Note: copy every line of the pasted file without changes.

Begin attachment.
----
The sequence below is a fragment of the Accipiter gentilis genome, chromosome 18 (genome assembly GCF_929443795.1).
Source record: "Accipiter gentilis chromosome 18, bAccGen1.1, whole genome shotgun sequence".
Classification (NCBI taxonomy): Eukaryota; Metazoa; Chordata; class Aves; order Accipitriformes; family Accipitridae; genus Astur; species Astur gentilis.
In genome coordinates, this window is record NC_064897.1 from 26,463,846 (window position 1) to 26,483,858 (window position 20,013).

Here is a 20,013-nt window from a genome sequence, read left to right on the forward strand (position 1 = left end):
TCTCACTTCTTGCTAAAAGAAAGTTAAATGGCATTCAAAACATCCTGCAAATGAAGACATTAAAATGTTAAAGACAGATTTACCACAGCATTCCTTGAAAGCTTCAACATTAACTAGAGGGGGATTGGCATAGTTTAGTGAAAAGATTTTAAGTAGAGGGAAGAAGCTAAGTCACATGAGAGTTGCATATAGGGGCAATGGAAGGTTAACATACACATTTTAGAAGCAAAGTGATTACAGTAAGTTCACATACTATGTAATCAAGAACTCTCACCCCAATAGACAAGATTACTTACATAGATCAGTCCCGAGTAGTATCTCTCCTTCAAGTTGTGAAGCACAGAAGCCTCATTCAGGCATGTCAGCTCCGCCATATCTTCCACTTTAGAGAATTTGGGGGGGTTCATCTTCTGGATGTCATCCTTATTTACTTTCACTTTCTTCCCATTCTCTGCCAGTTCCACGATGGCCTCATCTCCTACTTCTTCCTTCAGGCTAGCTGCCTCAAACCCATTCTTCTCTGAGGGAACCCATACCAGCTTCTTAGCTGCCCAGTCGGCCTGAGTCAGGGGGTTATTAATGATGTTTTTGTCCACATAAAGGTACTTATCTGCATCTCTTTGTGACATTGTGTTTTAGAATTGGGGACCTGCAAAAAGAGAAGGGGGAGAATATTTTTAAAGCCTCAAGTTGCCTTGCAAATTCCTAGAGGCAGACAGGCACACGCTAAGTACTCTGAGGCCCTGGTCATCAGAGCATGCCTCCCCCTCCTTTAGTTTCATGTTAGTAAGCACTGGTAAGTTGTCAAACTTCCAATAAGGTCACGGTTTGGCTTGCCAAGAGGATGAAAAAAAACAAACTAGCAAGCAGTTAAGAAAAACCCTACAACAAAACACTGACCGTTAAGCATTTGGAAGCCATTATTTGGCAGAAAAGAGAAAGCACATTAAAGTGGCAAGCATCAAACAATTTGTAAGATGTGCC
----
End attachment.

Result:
The sequence below is a fragment of the Accipiter gentilis genome, chromosome 18 (genome assembly GCF_929443795.1).
Source record: "Accipiter gentilis chromosome 18, bAccGen1.1, whole genome shotgun sequence".
Classification (NCBI taxonomy): Eukaryota; Metazoa; Chordata; class Aves; order Accipitriformes; family Accipitridae; genus Astur; species Astur gentilis.
In genome coordinates, this window is record NC_064897.1 from 26,463,846 (window position 1) to 26,483,858 (window position 20,013).

Here is a 20,013-nt window from a genome sequence, read left to right on the forward strand (position 1 = left end):
TCTCACTTCTTGCTAAAAGAAAGTTAAATGGCATTCAAAACATCCTGCAAATGAAGACATTAAAATGTTAAAGACAGATTTACCACAGCATTCCTTGAAAGCTTCAACATTAACTAGAGGGGGATTGGCATAGTTTAGTGAAAAGATTTTAAGTAGAGGGAAGAAGCTAAGTCACATGAGAGTTGCATATAGGGGCAATGGAAGGTTAACATACACATTTTAGAAGCAAAGTGATTACAGTAAGTTCACATACTATGTAATCAAGAACTCTCACCCCAATAGACAAGATTACTTACATAGATCAGTCCCGAGTAGTATCTCTCCTTCAAGTTGTGAAGCACAGAAGCCTCATTCAGGCATGTCAGCTCCGCCATATCTTCCACTTTAGAGAATTTGGGGGGGTTCATCTTCTGGATGTCATCCTTATTTACTTTCACTTTCTTCCCATTCTCTGCCAGTTCCACGATGGCCTCATCTCCTACTTCTTCCTTCAGGCTAGCTGCCTCAAACCCATTCTTCTCTGAGGGAACCCATACCAGCTTCTTAGCTGCCCAGTCGGCCTGAGTCAGGGGGTTATTAATGATGTTTTTGTCCACATAAAGGTACTTATCTGCATCTCTTTGTGACATTGTGTTTTAGAATTGGGGACCTGCAAAAAGAGAAGGGGGAGAATATTTTTAAAGCCTCAAGTTGCCTTGCAAATTCCTAGAGGCAGACAGGCACACGCTAAGTACTCTGAGGCCCTGGTCATCAGAGCATGCCTCCCCCTCCTTTAGTTTCATGTTAGTAAGCACTGGTAAGTTGTCAAACTTCCAATAAGGTCACGGTTTGGCTTGCCAAGAGGATGAAAAAAAACAAACTAGCAAGCAGTTAAGAAAAACCCTACAACAAAACACTGACCGTTAAGCATTTGGAAGCCATTATTTGGCAGAAAAGAGAAAGCACATTAAAGTGGCAAGCATCAAACAATTTGTAAGATGTGCC